Birds of Nebraska: Newspaper Accounts, 1854-1923

Editor [possibly Miles Greenleaf]. October 17, 1915. Omaha Sunday World-Herald 51(3): 6-N. A bird editorial.

'mid Falling Leaves.

Stripped of their baffling splendor, the trees and bushes of the woodland now starkly display the secrets of the summer. Like perfect humans posing for the first time in the nude they seem to blush as their garments fall from trim or muscular figures. Occasionally an appealing branch holds a last cluster of auburn leaves before the rude eyes of the prying lover of the big outdoors. It is a pathetic but hopeless prayer thus offered by nature, for sheer nakedness is inevitable, and the inborn modesty of all loveliness is betrayed by a bleak and onrushing winter.

Now the cozy and sacred homes of myriad birds, so cleverly hidden for the nonce, are destined to become known to those who roam the wildwood and who have vainly searched for the varied nests of Nebraska songsters.

How many a secret is now disclosed! Secrets that would have been kept, too, by those who have learned to study the songbirds rather than to harm them. Poor things, these little fluffy fellows of green entanglements long ago learned that humans cannot be trusted, and they could scarcely be expected to distinguish between their olden foe and their modern friend.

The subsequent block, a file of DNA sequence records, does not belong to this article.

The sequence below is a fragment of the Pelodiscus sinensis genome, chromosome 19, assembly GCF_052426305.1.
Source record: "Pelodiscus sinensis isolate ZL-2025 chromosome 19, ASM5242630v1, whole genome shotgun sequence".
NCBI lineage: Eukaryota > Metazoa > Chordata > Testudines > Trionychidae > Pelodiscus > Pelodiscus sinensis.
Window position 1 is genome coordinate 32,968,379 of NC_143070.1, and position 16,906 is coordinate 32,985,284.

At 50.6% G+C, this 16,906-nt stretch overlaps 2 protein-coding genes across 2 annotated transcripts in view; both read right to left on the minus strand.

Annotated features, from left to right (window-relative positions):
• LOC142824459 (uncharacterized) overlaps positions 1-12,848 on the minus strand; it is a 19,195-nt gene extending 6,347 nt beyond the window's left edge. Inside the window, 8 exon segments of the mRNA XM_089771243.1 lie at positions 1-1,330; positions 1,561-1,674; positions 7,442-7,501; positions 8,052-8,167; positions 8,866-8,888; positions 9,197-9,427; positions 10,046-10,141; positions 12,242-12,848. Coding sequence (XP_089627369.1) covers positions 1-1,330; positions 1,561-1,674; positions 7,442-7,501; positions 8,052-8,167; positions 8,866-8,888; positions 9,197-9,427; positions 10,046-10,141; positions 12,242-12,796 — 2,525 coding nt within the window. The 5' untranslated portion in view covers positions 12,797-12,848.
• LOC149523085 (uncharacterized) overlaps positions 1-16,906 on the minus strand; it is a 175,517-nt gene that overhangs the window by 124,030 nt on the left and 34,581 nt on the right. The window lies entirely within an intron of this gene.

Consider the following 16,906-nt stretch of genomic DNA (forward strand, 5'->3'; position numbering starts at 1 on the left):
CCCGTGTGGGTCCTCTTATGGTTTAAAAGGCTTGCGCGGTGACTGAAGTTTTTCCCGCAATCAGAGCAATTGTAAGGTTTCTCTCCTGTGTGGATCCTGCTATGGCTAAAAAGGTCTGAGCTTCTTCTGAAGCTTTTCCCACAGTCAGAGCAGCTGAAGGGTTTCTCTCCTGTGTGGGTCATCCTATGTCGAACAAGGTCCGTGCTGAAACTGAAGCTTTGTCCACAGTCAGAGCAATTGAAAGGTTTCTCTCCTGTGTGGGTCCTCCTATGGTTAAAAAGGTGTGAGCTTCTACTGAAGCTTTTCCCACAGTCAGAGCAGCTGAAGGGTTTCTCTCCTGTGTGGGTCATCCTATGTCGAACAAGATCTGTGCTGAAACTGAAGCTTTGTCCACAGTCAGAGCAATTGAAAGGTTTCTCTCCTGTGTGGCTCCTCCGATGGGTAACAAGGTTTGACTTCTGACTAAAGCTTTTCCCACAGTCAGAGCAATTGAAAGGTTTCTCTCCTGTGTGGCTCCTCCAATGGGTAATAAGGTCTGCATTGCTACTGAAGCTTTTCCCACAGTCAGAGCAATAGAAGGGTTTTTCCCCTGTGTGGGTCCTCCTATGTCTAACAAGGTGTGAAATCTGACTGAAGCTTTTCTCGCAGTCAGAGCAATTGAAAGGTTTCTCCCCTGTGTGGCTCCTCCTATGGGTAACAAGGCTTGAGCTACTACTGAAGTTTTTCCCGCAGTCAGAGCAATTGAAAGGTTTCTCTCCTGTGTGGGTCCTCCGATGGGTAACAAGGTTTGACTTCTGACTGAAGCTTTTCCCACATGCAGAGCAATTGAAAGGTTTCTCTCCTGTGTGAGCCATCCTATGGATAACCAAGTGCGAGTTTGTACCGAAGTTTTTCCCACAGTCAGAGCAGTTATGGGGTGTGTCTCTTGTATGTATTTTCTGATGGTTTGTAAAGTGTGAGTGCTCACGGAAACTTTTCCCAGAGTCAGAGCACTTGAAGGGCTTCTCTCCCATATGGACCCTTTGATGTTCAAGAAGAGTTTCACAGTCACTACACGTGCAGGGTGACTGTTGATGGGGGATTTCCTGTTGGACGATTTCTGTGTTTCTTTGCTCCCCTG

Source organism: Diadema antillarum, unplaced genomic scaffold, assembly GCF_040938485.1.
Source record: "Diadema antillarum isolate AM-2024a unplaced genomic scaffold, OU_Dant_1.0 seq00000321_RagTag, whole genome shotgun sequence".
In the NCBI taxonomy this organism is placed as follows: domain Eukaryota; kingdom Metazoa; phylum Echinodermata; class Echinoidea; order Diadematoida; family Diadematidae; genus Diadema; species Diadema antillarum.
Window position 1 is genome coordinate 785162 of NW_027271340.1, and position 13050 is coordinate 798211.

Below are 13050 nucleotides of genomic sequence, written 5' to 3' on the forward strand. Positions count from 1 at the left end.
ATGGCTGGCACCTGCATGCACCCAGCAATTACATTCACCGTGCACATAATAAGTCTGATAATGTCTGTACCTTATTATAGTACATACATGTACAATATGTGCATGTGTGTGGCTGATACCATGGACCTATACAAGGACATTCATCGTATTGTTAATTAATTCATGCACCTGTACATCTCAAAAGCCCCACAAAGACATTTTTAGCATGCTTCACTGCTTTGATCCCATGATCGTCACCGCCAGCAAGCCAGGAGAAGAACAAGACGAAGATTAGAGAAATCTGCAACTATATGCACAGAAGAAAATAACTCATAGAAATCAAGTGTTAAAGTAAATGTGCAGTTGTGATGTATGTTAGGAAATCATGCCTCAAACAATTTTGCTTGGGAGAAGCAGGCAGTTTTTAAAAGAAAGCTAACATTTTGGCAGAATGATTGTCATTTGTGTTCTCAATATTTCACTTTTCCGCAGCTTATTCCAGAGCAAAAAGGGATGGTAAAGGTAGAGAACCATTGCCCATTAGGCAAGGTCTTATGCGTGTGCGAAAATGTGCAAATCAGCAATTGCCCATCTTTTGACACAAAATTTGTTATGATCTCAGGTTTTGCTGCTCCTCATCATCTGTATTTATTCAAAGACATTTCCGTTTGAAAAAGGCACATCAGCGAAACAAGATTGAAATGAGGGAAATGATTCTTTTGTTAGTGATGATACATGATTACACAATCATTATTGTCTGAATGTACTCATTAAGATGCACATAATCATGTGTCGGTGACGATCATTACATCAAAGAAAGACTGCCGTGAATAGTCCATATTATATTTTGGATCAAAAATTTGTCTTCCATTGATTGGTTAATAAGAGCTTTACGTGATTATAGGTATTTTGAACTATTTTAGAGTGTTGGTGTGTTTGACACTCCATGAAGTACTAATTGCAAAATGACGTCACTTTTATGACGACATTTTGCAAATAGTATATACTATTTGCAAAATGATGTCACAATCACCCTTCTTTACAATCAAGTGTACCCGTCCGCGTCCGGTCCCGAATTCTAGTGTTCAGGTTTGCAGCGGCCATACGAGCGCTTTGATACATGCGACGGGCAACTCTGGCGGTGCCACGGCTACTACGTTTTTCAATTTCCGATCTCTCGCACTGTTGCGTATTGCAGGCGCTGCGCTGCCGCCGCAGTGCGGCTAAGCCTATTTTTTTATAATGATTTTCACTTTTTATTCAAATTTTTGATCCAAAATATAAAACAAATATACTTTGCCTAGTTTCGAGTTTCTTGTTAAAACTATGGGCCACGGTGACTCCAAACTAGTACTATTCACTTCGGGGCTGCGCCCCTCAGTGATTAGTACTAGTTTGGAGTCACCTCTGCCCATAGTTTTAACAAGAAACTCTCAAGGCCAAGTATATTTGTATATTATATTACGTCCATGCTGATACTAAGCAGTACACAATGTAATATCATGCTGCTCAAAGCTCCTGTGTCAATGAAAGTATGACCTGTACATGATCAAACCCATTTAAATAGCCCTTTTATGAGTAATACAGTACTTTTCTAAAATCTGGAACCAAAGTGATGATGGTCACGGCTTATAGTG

But here, now that they have taken their winter journey to the southward, there is found the deserted village of their homes.

The dainty creation of moss and lichens that once cozened the family of the Wood Pewee is but a clot of faded junk on the top of a limb stretching across the ravine. On the tip of a drooping branch far above hangs the delicate basket in which was raised a brood of Baltimore Orioles, while a cluster of twigs, scarcely an entity in its deserted state, was once the home of the glorious Rose-breasted Grosbeak. Funny you didn't notice them before - but you didn't.

And here, in the thistle-bush, is the dejected remnant of a Dickcissel's nest, with a deserted Cowbird egg still awaiting the mother-warmth that is never to come - for the Cowbird, laying her eggs in other nests, doesn't always pick a winner.

A storm-swept and sad affair of twigs and grasses, with a long strip of white cloth flapping in the wind nearby, discloses to the autumn explorer where the Wood Thrush reared her young, relying upon the gay banner to frighten intruders away. Strange, is it not, that this same danger signal is now attracting investigation, rather than preventing it?

The tiny cottage of the Chipping Sparrow, done largely in horse hair and as trim as Dresden china, is discovered in the clematis vine over your porch. Strange that you had not noticed it before! Even the Robin had his home in yon tree in the parking before your own house - and yet you have missed that item also!

These - even as every other - are wondrous days with nature and the mysteries of bird-lore.

Let not your native laziness keep you from the parks or woods while the air is nipping, the earth firm under foot and the very souls of the songsters' family life stripped bare for your examination.

A wonderful book is opened for your reading 'mid the falling of the leaves.